The Elders today call on all parties in Zimbabwe to show restraint and calm as the country decides its future.
Led by Kofi Annan, The Elders condemn the violence and tragic deaths that followed the 30 July vote.
Following a pre-election visit to Harare in July to encourage a free, fair and transparent process*, The Elders urge all political parties to publicly recommit and adhere to the Peace Pledge signed on 26 June, refrain from violence and its incitement, and confine any challenge to the election result to the due process of law.
Kofi Annan, Chair of The Elders, the Kofi Annan Foundation and Nobel Peace laureate, said:
“The scenes of violence that have erupted in parts of the country after the election are completely unacceptable. We call on all those responsible to step back from the brink, and give the people of Zimbabwe the opportunity of a peaceful transition to democracy.
The election process must be completed fairly, freely, and with the utmost transparency. Nothing other than the democratic will of the people should be allowed to determine the future of Zimbabwe.”
The Elders commend the Zimbabwean citizens who voted peacefully in huge numbers, making this one of the largest voter turnouts in Zimbabwe’s history.
The Elders welcome President Emmerson Mnangagwa’s announcement of an independent investigation into the violence in Harare on 1 August and urge him to make every effort to curtail any further excessive use of force by the armed forces. The Elders also welcome the statement of the International Election Observation Mission condemning the violence and encouraging all sides to show restraint.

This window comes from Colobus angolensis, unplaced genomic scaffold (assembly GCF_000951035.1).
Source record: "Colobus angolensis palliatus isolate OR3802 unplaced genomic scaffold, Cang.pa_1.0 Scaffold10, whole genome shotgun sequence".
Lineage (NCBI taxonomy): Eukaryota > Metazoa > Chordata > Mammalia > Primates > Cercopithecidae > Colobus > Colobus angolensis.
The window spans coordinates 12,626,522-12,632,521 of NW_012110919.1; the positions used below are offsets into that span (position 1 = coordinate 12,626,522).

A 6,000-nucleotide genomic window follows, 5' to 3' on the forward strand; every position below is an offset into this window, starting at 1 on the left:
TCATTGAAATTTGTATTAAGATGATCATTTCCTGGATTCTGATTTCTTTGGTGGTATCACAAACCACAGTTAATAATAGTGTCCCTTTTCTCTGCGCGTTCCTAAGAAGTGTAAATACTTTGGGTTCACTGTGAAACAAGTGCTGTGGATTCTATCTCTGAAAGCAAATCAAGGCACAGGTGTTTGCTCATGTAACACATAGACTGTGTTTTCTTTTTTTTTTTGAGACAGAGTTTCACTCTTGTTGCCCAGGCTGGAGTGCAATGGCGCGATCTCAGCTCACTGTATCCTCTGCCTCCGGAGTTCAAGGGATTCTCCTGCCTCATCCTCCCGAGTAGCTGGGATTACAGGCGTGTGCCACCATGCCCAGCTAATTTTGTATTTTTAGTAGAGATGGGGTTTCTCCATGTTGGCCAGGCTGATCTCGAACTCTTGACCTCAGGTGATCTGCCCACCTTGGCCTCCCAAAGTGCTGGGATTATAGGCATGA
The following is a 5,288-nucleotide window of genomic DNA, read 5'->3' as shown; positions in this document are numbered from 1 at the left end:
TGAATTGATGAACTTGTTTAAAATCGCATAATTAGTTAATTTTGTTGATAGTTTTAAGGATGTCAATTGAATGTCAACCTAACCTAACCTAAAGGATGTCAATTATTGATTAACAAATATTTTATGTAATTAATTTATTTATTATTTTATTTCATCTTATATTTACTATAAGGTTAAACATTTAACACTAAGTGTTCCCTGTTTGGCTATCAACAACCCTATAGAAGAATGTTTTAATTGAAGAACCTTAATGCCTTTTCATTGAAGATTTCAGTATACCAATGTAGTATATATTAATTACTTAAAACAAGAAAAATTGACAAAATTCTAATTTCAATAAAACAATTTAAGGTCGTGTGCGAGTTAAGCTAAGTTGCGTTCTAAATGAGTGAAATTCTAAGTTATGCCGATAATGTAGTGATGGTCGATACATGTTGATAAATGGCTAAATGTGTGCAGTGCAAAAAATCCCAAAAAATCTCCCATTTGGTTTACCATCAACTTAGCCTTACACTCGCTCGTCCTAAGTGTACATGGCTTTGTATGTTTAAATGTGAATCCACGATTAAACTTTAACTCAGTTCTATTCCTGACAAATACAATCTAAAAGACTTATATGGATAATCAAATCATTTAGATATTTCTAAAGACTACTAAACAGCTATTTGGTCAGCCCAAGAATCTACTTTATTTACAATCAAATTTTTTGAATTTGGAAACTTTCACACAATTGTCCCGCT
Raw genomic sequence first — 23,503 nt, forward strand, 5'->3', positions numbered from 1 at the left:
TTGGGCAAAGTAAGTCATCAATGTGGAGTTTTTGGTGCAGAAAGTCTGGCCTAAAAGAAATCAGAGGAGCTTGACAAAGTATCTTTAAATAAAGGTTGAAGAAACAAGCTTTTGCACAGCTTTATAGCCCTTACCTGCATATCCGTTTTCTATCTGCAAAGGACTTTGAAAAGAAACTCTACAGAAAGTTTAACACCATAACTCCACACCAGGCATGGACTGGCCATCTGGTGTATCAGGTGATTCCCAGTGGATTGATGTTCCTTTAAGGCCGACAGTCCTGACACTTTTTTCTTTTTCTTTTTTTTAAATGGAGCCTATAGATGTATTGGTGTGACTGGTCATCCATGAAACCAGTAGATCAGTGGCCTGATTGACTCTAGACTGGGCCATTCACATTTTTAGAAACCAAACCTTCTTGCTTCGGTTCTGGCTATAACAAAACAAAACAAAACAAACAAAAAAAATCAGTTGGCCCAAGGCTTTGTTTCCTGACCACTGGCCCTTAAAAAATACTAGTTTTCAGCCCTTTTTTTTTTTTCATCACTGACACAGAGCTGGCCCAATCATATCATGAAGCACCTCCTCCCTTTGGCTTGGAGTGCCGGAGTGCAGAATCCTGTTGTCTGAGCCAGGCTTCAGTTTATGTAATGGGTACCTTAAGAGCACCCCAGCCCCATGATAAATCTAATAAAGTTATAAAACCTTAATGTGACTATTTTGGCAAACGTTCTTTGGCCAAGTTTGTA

Furthermore, The Elders call on the MDC Alliance and all opposition parties to promote peaceful engagement, await the announcement of official results, and to use the courts and legal channels to air any grievances regarding the electoral process.
The Elders also appeal to the armed forces to remain neutral during these testing times, and allow the police authorities to manage issues of public order.
Mary Robinson, Elder, former President of Ireland and UN High Commissioner for Human Rights, said:
“We are deeply saddened by the scenes of violence that have followed the largely peaceful voting in Zimbabwe.
Whatever the facts of the election result, it is clear there has been a significant breakdown of trust in the process across Zimbabwe. The country’s political leaders and its military must lead by example by demonstrating restraint, respecting due process, and appealing in the firmest terms for calm.
The Elders urge all those who seek a peaceful and prosperous Zimbabwe to return to meaningful dialogue and put the long-term future of the country and its citizens centre stage.”
*Note to editors: Kofi Annan, Mary Robinson and Lakhdar Brahimi visited Zimbabwe from 19-21 July 2018 to support all actors working for free, fair and transparent elections, an inclusive transition and a brighter future for the country. During the visit they met with political leaders, the Zimbabwe Electoral Commission, the diplomatic community, civil society representatives and media. Find out more.
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